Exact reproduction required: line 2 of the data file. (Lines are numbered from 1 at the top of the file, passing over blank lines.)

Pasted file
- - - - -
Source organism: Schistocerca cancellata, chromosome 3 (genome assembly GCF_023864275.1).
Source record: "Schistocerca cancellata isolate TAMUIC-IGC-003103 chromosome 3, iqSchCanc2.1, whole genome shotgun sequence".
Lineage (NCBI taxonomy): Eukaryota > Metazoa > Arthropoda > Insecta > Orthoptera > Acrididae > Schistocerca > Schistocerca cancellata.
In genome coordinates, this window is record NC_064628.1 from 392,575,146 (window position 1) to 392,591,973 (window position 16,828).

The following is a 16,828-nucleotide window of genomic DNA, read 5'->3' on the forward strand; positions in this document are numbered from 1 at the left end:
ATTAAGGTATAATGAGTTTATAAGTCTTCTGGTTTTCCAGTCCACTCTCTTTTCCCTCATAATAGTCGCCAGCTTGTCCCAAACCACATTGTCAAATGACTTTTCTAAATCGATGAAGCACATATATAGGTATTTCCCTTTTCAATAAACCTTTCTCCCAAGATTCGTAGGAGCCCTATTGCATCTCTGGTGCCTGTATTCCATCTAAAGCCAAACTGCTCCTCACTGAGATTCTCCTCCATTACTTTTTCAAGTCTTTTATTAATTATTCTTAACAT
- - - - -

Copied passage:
Source record: "Schistocerca cancellata isolate TAMUIC-IGC-003103 chromosome 3, iqSchCanc2.1, whole genome shotgun sequence".